Zushi

I’m a sushi snob.

I’ve worked at a fish company that sold fish to sushi restaurants.

I’ve worked the line at a sushi boat restaurant in Kyoto where I was tested for a week on ensuring the rice for the nigiri I made were consistently within the 12-13g range of specification before allowing me to begin making them for customers.

I make no claims to be a master chef or a hardcore sushi geek like Jiro, but I have a certain criteria for sushi when I go out to eat it:

  • Rice should not fall apart when picking it up
  • Rice should not be mushed too much together like mochi, eww
  • Rice should come apart in mouth
  • Each grain of rice should be distinct in your mouth, and they should be firm when chewing
  • There should not be too much rice
  • There should not be too much fish
  • Real wasabi is more flavorful than the fake horse-radish sting-your-nose kind that most restaurants carry
  • If I see you drench your sushi in soy sauce, I will, unfortunately, judge you as I think you’re wasting the fish and the craft of the chef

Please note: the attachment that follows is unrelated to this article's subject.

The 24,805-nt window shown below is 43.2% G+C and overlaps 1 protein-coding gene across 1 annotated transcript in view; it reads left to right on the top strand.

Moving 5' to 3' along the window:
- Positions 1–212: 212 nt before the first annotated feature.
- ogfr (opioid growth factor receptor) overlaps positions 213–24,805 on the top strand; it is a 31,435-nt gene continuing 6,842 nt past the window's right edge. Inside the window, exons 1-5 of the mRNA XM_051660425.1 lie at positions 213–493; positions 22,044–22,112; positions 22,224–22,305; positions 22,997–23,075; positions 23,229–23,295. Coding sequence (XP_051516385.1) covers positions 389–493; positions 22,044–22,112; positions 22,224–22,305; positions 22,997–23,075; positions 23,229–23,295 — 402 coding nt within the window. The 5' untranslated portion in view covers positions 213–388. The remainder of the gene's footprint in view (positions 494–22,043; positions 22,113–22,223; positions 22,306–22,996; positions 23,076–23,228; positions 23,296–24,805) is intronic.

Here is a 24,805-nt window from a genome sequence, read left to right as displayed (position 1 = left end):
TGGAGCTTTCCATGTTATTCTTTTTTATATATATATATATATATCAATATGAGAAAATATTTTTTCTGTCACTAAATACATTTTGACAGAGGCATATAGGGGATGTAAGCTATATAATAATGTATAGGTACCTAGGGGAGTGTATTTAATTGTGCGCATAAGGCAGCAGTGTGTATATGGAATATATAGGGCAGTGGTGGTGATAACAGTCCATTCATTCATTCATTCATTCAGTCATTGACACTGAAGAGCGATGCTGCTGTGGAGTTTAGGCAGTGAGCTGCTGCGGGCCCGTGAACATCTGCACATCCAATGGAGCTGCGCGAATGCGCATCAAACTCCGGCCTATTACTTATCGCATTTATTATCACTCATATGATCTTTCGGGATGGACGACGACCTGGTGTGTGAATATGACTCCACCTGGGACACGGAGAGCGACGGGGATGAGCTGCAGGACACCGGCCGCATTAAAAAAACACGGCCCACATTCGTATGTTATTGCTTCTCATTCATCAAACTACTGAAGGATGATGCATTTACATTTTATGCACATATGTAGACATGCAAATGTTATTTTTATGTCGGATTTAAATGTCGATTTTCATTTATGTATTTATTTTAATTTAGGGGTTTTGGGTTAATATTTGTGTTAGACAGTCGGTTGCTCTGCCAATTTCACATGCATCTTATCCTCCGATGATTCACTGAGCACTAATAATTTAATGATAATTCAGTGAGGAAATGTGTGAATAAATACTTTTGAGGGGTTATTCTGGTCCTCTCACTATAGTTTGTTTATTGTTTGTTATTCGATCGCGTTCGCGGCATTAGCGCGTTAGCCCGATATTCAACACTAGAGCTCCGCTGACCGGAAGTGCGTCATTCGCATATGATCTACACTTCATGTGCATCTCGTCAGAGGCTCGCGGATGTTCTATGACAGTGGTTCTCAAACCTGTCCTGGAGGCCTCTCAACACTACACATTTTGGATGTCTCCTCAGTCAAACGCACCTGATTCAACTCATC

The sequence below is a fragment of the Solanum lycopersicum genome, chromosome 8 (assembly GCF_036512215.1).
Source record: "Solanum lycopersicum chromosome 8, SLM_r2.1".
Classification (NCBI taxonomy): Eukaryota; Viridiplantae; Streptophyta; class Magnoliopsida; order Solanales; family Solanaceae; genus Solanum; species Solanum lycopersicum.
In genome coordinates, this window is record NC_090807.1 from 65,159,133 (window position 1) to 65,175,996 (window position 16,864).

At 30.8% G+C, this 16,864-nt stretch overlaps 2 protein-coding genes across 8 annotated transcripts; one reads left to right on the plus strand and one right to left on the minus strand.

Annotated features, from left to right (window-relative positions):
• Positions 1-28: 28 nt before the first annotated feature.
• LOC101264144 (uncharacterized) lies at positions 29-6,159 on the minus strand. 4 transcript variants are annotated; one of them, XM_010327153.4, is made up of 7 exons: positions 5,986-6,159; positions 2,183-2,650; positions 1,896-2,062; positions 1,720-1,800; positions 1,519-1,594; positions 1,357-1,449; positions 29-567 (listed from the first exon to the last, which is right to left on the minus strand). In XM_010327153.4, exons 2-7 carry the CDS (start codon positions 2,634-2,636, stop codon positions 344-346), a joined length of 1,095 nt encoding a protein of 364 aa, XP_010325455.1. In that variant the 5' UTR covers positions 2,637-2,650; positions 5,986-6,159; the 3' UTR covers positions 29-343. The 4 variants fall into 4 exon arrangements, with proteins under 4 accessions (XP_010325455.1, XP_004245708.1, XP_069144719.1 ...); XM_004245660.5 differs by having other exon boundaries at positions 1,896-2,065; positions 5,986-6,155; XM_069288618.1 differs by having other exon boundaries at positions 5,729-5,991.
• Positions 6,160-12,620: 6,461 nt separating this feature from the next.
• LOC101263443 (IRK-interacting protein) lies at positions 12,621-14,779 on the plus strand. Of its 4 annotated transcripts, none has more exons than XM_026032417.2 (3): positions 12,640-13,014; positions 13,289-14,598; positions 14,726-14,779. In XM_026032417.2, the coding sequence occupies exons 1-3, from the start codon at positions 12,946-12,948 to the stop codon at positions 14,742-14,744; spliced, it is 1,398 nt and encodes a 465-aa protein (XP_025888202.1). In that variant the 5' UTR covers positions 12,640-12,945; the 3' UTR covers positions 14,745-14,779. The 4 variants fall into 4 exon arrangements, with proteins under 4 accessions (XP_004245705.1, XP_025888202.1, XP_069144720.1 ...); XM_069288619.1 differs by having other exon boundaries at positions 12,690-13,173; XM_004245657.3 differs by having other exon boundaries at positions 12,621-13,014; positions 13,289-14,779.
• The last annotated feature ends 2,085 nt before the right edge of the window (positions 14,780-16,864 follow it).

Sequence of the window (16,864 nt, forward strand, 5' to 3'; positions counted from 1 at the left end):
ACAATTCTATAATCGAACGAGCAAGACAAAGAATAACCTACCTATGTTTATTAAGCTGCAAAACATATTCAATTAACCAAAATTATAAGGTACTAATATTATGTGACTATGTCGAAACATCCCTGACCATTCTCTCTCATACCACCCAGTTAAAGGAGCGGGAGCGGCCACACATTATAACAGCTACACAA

• If the fish has been frozen, I can tell from the grainy texture, no bueno
  • If the white fish is too fishy smelling, that’s no bueno
  • If the cuttle fish is slimy, that’s no bueno
  • If I don’t hear Japanese spoken in the kitchen, I’m going to become highly suspicious on whether I’ll be getting decent sushi or not

An unfortunate consequence of all this is that I’ve become quite picky.

So, I’ve devised a new form of food for myself so I can enjoy the all-you-can-eat (and drink) sushi buffets and take-out sushi or roll-tastic sushi joints around.

I call it: Zushi.

Zushi can be enjoyed with plenty of seaweed salad and hot sake. Mmm, spicy tuna rolls. That rice may be a bit mushy, but a little extra wasabi and a bit more soy sauce can help you make it an exciting fun time!


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